Obedience is the tendency to follow orders given by a perceived authority figure, regardless of the quality of either of them. Deferring to authority figures can be dangerous as highlighted by several important (and disturbing) studies, as well as historical atrocities perpetrated by people 'following orders'.
Einstein felt that fate was punishing him for his contempt for authority by making him an authority figure himself. I am not very obedient by nature either, so it felt odd when I became a teacher. Vested with authority by the government and society, I entered the classroom.
As an 'agent of the state', though, I never expected obedience from my students. Cooperation, yes. Obedience, no. When they questioned my authority (perceived or otherwise), it usually resulted in all of us benefiting in unexpected ways.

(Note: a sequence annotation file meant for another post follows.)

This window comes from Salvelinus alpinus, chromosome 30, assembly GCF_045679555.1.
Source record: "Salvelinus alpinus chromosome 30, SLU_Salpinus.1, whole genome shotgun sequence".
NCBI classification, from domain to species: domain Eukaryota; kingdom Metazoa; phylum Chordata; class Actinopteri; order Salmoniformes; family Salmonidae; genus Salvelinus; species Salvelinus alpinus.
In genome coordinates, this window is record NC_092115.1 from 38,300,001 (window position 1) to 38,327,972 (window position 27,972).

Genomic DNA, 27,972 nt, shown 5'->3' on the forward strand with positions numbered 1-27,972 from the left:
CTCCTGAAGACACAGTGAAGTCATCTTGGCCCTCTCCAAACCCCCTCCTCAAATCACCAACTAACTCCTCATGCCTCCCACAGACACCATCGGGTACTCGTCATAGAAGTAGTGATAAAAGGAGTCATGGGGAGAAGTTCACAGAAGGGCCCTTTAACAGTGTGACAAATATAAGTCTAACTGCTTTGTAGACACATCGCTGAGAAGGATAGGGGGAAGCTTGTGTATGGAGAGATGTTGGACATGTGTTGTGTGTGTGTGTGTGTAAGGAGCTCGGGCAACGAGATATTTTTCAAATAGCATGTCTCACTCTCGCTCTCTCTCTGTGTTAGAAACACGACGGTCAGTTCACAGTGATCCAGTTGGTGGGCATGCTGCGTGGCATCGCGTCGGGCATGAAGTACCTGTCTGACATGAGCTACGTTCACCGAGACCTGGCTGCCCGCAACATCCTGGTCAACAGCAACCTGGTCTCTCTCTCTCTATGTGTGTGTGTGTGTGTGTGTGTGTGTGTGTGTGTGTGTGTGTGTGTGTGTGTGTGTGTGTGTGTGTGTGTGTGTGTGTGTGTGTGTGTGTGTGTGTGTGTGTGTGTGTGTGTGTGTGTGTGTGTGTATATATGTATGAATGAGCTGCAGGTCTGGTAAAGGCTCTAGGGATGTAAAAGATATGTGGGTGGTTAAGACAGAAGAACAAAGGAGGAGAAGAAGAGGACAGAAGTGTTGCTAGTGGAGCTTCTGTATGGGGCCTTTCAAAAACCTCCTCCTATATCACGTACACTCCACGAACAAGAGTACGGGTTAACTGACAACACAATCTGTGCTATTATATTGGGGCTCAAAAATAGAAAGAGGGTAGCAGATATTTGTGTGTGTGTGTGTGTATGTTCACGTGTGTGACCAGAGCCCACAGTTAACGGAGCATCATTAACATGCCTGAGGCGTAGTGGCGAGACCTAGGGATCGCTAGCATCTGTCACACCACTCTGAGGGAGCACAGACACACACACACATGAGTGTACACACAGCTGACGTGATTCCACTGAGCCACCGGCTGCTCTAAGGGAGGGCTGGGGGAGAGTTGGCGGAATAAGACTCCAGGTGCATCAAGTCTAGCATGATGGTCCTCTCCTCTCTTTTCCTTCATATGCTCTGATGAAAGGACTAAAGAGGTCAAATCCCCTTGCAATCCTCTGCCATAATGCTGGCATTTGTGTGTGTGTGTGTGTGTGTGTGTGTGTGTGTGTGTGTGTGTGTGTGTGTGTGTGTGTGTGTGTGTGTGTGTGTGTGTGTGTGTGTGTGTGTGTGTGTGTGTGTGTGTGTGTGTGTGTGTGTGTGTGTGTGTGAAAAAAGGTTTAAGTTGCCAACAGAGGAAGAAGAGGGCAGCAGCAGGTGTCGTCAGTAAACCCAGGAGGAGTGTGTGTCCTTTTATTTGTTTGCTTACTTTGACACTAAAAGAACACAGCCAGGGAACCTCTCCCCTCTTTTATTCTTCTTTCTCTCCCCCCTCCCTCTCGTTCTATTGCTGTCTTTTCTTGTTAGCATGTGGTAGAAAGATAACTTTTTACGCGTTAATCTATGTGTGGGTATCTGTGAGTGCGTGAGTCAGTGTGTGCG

Considering the dangers of misguided obedience we would be wise to remember Benjamin Franklin's words when he said, "It is the first responsibility of every citizen to question authority."
Update: Obedience reared its ugly head Tuesday morning in Liberty Square in New York City as hundreds of agents of the 1% dismantled the birthplace of the peoples' push for real democracy.
I was heartened to hear that protesters in the park Tuesday night were yelling, "Disobey your orders!" at the late-night raiders.
I wonder how many police or sanitation workers refused to work that night?
The General Assembly of around 1000 citizens in the park Tuesday night was reported to be the largest, and most joyous to date, although without sleeping bags, tents, kitchen, medical area, or the 5000 volume library. Marches are planned for Thursday to celebrate 2 months of mobilization.